US 2006985 A
Description (OCR text may contain errors)
July 2, 1935. G, CLAUDE r AL 2,006,985
METHOD AND APPARATUS FOR OBTAINING POWER FROM SEA WATER Filed June 17, 1932 4 Sheets-Sheet l llll l.
IIHIHF I ATTORN EYS July 2, 1935. G. CLAUDE ET AL METHOD AND APPARATUS FOR OBTAINING POWER FROM SEA WATER Filed June l7,"'1932 4 Sheets-Sheet 2 INVENTORS GEORGES CLAUDE PAUL BOUCHEROT ATTORNEYS July 2, 1935.
G. CLAUDE ET AL 2,006,985
METHOD AND APPARATUS FOR OBTAINING POWER FROM SEA WATER I 4 Sheets-Sheet 5 Filed June 17, 1952 INVENTORS GEORGES CLAUDE PA UL BOUCHEROT ATTORNEYS July 2, 1935. 5. CLAUDE ET AL METHOD AND APPARATUS FOR OBTAINING POWER FROM SEA WATER 4 Sheets-Sheet 4 Filed June 17, 1932 INVENTORS GEORGES CLAUDE PAUL BOUCI'IEPOT ATTORNEYS Patented July 2, 1935 METHOD AND APPARATUS ron on'rmmorowan momzsm WATER Georges Claude and Paul Boucherot,
Application June 17, 1932, Serial No. 617,968 InFrauce March 13, 1926 This invention relates to method and appa- V ratus whereby we have succeeded in obtaining water at great depths.
power from the difference in temperature between the surface water of tropical seas and the This application contains matter derived from our earlier applications Serial Number 174,616, filed March 11, 1927 and Serial Number 225,406, filed Oct. 7, 1927. In the tropics, it is quite customary to find sea water having a temperature ranging as high as from 25 to 27 C. This water is, of course, found at the surface and as one goes down the water becomes colder so that if one goes to a depth of approximately akilometer, water can be found having a temperature in the order of 5 C. With these dilferences in temperature available in relatively close proximity to each other, we have at hand a temperature head of great importance as a source of energy, particularly when we remember that the quantities of water available are practically limitless. This isnot a purely. theoretical source of energy which is unavailable because found in nature in a state of equilibrium. Actually, it is the temperature differences between the bottom water and the surface water which are the motivating forces for the great ocean currents. Thus the waters of the Gulf Stream are heated in the Caribbean Sea, and as they become warmer they are continually being displaced by the cold water which has followed the ocean bottom down from the melting ice of the North Polar cap. The displaced warm waters sweep north and east in a mighty stream, carrying warmth to England and northern Europe. Our problem is to convert a small fraction of this tremendous energy into a form where it may be directly usable.
While the cold water is found only at a great depth below the heated surface, this does not mean that a vast amount of energy must be used in raising the water from this depth, for if a large conduit is sunk into the sea so that its bottom end extends into the cold zone and the water is then pumped out from the top, it follows as a matter of course from the law of connecting vessels, that the cold water must rise in the conduit, so that when the warm water has once been pumped out, cold water will be available practically at sea level. It is true that the cold water in the conduit will have a slightly greater density than the warmer waters so that the cold water available in the conduit will be slightly below sea level; also as the cold water is removed for use, causing a flow, there will be some friction against the sides of the conduit.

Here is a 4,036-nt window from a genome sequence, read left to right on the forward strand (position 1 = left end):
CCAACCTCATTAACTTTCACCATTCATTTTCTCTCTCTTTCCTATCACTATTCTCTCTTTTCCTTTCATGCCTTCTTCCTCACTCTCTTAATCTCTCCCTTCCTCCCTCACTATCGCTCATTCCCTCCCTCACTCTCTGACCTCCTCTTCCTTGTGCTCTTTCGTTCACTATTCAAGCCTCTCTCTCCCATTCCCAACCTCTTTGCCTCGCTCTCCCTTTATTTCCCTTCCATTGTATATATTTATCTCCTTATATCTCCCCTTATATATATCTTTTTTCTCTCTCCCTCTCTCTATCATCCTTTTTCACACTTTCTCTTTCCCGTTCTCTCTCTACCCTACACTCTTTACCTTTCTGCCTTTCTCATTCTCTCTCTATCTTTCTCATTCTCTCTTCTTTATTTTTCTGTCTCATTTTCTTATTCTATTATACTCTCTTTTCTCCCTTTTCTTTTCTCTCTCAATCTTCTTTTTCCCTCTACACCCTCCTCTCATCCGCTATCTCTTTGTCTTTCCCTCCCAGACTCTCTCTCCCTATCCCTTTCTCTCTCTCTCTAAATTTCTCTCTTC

However, we have found by actual experience that if the conduit is made sufficiently large it is possible to pump out the cold water at a sufiiciently rapid rate so that it will not materially heat up during its flow and still have the sur- 5 'face level of the cold Water in the conduit less than three meters below the adjacent sea level. Thus the amount of energy needed to obtain the cold water is very slight.
In considering the utilization of the heat dif- 10 ferential available we thought of the possibility of utilizing the warm water for vaporizing, and the cold water for condensing, some selected material which would have aboiling point between the temperatures of these two masses of water. 15 We decided, however, that this was totally impracticable both because of the possibility of losses of the material used and principally because the temperature differential would be so low that practical heat transfer would be impossible. Accordingly, we decided to utilize steam obtained directly from the warm water by the use of low-pressures, and condensation by direct contact with cold water.